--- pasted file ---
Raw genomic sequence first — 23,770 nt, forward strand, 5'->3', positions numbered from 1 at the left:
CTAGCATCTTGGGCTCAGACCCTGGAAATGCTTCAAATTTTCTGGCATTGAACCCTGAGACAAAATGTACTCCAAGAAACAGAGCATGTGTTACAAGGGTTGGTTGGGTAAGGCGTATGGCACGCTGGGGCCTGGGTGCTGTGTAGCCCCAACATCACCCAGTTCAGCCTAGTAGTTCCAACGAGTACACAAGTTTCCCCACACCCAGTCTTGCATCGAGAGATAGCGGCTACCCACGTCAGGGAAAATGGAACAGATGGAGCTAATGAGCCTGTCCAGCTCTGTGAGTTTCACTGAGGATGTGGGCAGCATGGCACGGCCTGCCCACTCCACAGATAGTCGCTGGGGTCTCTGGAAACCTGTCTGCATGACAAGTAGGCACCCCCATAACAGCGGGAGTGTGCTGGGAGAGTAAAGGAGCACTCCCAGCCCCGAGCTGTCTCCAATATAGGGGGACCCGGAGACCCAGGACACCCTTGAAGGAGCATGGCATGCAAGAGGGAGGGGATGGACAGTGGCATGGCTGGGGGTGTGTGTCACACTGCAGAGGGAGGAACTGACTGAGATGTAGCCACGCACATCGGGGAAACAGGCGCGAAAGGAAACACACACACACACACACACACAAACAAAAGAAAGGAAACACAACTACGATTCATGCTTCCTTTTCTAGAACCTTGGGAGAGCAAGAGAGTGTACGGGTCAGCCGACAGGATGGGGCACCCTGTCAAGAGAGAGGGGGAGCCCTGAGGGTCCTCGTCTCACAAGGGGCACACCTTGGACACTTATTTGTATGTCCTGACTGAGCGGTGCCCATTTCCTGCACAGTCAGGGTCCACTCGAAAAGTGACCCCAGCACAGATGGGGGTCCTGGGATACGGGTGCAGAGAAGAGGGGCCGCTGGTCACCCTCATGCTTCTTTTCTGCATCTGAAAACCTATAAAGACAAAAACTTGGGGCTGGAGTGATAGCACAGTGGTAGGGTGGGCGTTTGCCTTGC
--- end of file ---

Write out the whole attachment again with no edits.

Raw genomic sequence first — 23,770 nt, forward strand, 5'->3', positions numbered from 1 at the left:
CTAGCATCTTGGGCTCAGACCCTGGAAATGCTTCAAATTTTCTGGCATTGAACCCTGAGACAAAATGTACTCCAAGAAACAGAGCATGTGTTACAAGGGTTGGTTGGGTAAGGCGTATGGCACGCTGGGGCCTGGGTGCTGTGTAGCCCCAACATCACCCAGTTCAGCCTAGTAGTTCCAACGAGTACACAAGTTTCCCCACACCCAGTCTTGCATCGAGAGATAGCGGCTACCCACGTCAGGGAAAATGGAACAGATGGAGCTAATGAGCCTGTCCAGCTCTGTGAGTTTCACTGAGGATGTGGGCAGCATGGCACGGCCTGCCCACTCCACAGATAGTCGCTGGGGTCTCTGGAAACCTGTCTGCATGACAAGTAGGCACCCCCATAACAGCGGGAGTGTGCTGGGAGAGTAAAGGAGCACTCCCAGCCCCGAGCTGTCTCCAATATAGGGGGACCCGGAGACCCAGGACACCCTTGAAGGAGCATGGCATGCAAGAGGGAGGGGATGGACAGTGGCATGGCTGGGGGTGTGTGTCACACTGCAGAGGGAGGAACTGACTGAGATGTAGCCACGCACATCGGGGAAACAGGCGCGAAAGGAAACACACACACACACACACACACAAACAAAAGAAAGGAAACACAACTACGATTCATGCTTCCTTTTCTAGAACCTTGGGAGAGCAAGAGAGTGTACGGGTCAGCCGACAGGATGGGGCACCCTGTCAAGAGAGAGGGGGAGCCCTGAGGGTCCTCGTCTCACAAGGGGCACACCTTGGACACTTATTTGTATGTCCTGACTGAGCGGTGCCCATTTCCTGCACAGTCAGGGTCCACTCGAAAAGTGACCCCAGCACAGATGGGGGTCCTGGGATACGGGTGCAGAGAAGAGGGGCCGCTGGTCACCCTCATGCTTCTTTTCTGCATCTGAAAACCTATAAAGACAAAAACTTGGGGCTGGAGTGATAGCACAGTGGTAGGGTGGGCGTTTGCCTTGC